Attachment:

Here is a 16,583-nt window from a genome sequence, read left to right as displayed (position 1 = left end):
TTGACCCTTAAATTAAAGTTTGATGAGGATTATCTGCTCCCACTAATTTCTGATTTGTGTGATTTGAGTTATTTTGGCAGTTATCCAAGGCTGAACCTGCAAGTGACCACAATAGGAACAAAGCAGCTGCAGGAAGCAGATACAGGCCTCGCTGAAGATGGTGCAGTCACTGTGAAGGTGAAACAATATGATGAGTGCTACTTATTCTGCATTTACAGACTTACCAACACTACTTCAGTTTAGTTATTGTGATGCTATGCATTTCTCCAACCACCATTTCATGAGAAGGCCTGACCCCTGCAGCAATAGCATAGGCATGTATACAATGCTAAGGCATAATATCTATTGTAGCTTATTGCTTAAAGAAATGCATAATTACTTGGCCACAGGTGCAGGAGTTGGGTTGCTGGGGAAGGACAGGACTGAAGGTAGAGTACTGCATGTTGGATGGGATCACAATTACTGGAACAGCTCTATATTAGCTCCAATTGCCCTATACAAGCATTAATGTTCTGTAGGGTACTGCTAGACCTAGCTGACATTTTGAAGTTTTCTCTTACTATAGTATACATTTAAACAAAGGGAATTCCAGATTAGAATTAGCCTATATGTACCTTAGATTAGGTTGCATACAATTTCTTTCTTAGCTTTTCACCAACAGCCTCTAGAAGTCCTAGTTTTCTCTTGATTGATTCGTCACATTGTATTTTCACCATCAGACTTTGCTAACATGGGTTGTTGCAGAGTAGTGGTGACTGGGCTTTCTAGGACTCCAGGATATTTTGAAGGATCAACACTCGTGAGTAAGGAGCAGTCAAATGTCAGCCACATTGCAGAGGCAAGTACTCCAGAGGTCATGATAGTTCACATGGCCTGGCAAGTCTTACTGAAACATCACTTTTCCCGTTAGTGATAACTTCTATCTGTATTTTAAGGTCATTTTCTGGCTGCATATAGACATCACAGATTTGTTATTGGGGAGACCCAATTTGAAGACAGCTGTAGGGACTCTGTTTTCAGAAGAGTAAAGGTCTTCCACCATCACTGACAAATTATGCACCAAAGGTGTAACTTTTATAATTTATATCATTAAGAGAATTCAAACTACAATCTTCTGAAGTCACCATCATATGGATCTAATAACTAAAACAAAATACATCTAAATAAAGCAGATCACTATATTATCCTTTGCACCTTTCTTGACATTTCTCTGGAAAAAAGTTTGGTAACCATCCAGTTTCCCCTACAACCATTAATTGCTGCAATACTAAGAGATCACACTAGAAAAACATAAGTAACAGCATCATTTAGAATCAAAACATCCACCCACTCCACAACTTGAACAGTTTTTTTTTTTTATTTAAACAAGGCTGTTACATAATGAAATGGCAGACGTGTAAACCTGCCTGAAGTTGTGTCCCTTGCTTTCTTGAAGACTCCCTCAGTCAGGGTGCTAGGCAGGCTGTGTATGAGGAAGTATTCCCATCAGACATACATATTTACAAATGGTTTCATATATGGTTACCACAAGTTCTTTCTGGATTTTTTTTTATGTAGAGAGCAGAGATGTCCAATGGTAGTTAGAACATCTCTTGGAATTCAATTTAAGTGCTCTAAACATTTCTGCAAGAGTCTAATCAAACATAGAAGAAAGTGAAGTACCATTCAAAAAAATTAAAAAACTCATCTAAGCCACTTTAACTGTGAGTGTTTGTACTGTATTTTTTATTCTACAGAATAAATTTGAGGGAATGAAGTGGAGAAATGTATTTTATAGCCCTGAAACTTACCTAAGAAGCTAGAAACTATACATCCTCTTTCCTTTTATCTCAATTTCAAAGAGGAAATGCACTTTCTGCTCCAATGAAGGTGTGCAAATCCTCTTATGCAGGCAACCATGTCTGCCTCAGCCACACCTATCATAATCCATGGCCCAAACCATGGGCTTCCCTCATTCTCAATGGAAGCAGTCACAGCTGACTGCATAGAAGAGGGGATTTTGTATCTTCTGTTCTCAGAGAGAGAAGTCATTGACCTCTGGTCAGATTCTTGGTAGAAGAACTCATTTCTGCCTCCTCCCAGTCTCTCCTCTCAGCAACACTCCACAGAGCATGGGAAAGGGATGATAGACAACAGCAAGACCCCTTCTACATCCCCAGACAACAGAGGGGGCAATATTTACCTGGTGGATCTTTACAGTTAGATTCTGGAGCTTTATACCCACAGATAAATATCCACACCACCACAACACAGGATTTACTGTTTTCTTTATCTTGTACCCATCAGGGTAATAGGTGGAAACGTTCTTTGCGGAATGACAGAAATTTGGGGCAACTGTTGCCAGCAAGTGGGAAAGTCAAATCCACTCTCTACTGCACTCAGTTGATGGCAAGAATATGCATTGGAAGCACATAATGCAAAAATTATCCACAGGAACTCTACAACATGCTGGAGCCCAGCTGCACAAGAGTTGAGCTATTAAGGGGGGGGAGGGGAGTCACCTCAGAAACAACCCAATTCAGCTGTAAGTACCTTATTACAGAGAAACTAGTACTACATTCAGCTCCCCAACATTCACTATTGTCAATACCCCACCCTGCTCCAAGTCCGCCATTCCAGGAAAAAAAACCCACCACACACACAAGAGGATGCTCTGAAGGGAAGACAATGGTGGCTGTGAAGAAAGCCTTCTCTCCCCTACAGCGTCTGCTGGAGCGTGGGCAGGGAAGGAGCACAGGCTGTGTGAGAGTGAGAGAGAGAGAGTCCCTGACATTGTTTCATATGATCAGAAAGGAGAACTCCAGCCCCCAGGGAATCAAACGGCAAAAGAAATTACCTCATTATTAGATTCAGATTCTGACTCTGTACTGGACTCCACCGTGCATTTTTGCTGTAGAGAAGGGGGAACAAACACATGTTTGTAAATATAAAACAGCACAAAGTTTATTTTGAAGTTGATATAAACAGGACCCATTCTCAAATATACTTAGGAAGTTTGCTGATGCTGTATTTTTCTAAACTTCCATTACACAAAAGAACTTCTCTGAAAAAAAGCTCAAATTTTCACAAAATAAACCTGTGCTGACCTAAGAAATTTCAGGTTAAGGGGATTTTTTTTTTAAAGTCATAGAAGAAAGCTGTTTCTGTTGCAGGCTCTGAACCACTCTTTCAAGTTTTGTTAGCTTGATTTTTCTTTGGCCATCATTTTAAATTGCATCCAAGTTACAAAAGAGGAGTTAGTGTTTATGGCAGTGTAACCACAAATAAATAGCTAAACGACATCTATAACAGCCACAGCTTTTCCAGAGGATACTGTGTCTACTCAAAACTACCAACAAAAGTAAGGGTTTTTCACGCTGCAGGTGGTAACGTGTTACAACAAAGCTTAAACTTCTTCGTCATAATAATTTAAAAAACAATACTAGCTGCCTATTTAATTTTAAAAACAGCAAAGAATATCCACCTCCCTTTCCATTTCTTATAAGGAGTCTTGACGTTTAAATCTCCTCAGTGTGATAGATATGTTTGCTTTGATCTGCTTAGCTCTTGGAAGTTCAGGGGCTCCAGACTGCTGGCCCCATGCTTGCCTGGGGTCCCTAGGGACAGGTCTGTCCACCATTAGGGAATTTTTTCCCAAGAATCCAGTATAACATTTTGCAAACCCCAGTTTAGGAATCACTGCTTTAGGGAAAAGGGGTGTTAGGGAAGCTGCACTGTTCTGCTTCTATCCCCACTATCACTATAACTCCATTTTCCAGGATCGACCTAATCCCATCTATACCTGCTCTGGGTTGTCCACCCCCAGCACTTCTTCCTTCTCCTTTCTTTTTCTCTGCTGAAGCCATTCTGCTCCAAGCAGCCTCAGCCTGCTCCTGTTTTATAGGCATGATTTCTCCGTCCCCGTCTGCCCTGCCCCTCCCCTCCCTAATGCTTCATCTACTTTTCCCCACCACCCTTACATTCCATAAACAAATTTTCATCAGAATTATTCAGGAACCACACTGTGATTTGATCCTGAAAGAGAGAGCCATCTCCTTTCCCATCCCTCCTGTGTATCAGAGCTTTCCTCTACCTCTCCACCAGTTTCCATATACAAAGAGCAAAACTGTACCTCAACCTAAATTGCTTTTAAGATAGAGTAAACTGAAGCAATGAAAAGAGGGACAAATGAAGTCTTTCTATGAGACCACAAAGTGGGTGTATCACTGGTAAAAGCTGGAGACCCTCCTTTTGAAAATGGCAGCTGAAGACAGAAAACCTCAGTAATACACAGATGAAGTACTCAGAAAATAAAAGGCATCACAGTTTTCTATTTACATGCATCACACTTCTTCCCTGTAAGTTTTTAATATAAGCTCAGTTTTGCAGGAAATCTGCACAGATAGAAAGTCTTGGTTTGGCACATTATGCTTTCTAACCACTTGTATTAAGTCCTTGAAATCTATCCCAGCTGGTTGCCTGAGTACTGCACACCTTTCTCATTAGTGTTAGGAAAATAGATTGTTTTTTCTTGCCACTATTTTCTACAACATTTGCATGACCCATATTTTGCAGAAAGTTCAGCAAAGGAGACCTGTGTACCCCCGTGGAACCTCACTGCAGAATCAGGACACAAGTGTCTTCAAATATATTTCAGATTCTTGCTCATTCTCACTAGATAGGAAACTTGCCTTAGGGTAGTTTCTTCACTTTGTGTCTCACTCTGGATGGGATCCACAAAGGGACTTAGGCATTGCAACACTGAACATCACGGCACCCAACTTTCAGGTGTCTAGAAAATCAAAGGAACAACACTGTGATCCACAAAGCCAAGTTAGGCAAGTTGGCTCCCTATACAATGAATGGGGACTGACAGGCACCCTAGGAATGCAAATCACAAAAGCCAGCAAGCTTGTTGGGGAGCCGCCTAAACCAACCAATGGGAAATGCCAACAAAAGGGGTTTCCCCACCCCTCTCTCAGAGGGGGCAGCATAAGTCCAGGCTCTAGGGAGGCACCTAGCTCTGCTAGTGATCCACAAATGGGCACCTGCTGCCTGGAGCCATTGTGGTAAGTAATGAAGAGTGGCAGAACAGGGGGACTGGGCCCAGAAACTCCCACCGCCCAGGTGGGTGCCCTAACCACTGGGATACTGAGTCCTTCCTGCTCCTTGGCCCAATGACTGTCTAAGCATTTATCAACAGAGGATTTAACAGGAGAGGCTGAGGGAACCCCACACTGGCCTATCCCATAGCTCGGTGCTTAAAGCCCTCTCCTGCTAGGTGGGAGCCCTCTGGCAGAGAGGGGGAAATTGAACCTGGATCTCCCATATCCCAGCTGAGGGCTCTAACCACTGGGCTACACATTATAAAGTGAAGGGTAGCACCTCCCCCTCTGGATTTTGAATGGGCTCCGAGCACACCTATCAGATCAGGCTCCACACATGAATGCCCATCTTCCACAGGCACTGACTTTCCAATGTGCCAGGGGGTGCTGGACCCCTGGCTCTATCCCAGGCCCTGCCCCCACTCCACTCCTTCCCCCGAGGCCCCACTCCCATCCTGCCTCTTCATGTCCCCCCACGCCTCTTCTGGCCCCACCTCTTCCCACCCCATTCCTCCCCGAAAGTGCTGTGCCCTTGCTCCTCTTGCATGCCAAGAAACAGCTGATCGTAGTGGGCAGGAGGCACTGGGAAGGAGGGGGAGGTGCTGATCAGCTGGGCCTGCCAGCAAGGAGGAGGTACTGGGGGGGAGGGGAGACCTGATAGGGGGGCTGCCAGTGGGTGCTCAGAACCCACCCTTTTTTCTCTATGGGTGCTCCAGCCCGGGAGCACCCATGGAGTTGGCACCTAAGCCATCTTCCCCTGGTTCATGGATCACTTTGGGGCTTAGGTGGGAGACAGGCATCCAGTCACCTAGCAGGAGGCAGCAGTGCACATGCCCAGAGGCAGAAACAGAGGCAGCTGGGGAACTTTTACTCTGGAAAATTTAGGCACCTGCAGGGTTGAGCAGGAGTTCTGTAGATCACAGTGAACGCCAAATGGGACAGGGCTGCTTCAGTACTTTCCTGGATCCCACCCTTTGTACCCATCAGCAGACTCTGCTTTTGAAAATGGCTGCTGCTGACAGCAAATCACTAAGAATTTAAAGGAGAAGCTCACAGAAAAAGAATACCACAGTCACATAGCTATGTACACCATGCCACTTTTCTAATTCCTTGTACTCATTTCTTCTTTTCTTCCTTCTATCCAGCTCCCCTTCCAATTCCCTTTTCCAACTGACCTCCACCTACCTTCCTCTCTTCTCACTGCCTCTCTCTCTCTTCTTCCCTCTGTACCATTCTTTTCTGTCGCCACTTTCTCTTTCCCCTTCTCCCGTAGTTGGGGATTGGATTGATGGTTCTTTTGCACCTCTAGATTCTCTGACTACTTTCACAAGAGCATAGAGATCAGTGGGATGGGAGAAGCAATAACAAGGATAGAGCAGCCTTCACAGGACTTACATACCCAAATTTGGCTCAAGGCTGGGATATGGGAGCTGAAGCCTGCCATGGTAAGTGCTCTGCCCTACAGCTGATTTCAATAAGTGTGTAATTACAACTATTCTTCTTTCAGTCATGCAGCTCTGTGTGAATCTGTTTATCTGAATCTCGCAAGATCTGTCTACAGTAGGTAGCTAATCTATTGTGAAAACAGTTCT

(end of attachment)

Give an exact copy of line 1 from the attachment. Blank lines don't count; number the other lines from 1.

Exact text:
Here is a 16,583-nt window from a genome sequence, read left to right as displayed (position 1 = left end):